President Barack Obama bowed to political pressure over his signature healthcare reform on Thursday, announcing that he would allow insurers to extend policies that have been canceled for one year even if they do not comply with the law.
But insurers immediately raised doubts over how the proposal would work.
The October 1 rollout of the program known as Obamacare has been beset by technical problems with the main website and cancellations of existing policies because they do not meet the higher standards of the 2010 healthcare law known as Obamacare.
Obama said on Thursday that to fix the problem of some health insurance coverage cancellations since online marketplaces opened, insurers could renew those plans for a year.
The move was in response to a tide of anger from Republicans and fellow Democrats that Obama was not fulfilling his frequent promise that people who like their current health plans would be able to keep them under Obamacare.
The fracas has allowed critics to question Obama's credibility and reignited a broad debate about the benefits of the health system overhaul, forcing Obama to give a sweeping apology to Americans on Thursday.
"I think it's legitimate for them to expect me to have to win back some credibility on this healthcare law in particular and on a whole range of these issues in general," Obama said during a press conference.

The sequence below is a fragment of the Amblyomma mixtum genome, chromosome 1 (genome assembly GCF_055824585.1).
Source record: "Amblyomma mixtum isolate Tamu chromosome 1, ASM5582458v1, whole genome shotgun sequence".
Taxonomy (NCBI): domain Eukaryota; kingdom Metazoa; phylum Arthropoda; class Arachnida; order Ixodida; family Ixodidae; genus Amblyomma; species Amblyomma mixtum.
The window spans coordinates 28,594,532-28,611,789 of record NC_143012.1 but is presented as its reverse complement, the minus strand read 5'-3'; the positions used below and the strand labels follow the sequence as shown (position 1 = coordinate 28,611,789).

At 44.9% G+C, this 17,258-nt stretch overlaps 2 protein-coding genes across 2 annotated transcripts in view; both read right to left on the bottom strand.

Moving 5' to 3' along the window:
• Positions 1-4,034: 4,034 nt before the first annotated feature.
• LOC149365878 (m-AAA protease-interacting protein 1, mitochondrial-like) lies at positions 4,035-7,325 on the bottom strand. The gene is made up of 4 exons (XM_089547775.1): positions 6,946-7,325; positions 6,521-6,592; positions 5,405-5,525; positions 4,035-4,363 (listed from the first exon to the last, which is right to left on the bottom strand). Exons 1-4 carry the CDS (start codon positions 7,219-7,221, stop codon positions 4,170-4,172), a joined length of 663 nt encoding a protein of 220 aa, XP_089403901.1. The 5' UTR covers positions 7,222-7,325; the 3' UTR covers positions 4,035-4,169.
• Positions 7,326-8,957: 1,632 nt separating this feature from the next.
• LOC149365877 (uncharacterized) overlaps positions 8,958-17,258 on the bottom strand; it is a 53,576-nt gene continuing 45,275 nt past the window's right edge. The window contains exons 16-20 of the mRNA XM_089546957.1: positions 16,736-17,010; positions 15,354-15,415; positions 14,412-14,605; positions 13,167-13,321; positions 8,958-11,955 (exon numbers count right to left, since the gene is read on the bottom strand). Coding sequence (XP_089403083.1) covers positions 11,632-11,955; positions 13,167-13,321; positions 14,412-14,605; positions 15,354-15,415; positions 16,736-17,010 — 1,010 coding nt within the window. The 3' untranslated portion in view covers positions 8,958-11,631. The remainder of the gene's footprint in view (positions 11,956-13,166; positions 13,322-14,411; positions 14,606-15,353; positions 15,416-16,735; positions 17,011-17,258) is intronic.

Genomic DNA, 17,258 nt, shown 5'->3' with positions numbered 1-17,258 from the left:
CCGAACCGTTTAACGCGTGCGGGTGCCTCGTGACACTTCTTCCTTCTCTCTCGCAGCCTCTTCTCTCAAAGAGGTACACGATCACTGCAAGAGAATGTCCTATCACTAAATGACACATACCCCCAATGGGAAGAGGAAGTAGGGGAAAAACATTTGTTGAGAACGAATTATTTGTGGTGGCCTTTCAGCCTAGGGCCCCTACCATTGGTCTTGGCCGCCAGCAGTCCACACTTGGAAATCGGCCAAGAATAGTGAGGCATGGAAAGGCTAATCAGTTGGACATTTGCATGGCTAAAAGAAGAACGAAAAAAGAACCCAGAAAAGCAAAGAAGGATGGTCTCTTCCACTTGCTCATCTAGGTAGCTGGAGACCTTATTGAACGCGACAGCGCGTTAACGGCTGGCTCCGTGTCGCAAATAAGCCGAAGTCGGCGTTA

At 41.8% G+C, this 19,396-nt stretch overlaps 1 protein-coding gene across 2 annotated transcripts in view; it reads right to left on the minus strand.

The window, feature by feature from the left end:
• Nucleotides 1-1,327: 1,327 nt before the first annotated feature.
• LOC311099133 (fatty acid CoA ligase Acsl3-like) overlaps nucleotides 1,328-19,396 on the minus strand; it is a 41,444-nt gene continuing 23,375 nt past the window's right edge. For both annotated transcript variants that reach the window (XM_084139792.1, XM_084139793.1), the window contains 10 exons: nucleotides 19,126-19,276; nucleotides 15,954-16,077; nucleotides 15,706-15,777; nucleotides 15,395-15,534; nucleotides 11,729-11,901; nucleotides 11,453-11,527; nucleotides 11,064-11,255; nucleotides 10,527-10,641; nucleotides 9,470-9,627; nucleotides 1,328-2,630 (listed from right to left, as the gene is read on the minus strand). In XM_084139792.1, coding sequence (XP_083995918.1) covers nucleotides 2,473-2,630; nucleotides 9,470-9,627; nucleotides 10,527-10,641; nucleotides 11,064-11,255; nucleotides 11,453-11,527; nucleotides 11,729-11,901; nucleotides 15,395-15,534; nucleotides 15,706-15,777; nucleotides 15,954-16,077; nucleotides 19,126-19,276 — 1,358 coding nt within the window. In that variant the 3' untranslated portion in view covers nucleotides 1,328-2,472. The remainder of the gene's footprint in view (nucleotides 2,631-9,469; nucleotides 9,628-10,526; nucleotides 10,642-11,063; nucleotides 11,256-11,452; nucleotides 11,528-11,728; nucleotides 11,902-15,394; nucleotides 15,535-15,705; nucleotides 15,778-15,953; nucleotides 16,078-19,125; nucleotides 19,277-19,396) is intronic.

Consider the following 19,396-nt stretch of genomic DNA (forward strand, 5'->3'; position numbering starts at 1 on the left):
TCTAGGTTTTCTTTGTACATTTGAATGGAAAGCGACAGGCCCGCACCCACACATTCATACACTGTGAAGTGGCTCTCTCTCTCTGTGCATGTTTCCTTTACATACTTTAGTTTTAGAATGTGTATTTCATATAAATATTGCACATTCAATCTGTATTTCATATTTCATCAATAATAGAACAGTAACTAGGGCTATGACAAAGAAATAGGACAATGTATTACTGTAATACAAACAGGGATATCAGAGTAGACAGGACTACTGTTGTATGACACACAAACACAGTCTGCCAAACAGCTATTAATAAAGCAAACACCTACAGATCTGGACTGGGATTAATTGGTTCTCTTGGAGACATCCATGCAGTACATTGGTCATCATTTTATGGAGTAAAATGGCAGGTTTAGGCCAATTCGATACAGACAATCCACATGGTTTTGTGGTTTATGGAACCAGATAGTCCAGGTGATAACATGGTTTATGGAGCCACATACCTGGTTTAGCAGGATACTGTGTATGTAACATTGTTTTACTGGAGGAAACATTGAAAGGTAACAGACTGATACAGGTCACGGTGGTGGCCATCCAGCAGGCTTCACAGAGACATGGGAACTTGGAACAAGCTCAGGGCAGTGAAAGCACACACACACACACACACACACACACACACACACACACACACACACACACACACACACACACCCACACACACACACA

Several million Americans have received cancellation notices because insurers did not renew policies that were protected because they predated the 2010 law, or because they were made after the law was enacted.
The problem has been compounded by the fact that HealthCare.gov, the federal website where Americans can shop for new insurance plans, has been plagued by technical difficulties.
But it is unclear whether the fix announced on Thursday will prevent a large number of policies from being canceled or soothe Democrats concerned that the botched rollout has damaged their standing in 2014 re-election fights.
It will be up to state insurance commissioners to allow the Obamacare fix to go ahead, and it will be up to insurers whether to renew plans that have already been canceled.
Two insurance groups questioned Obama's proposed solution.
"Changing the rules after health plans have already met the requirements of the law could destabilize the market and result in higher premiums for consumers," said Karen Ignani, president and chief executive officer of America's Health Insurance Plans, the lobbying arm of the insurance industry.
The National Association of Insurance Commissioners said in a statement that it was unclear how Obama's proposal on canceled policies can be put into effect.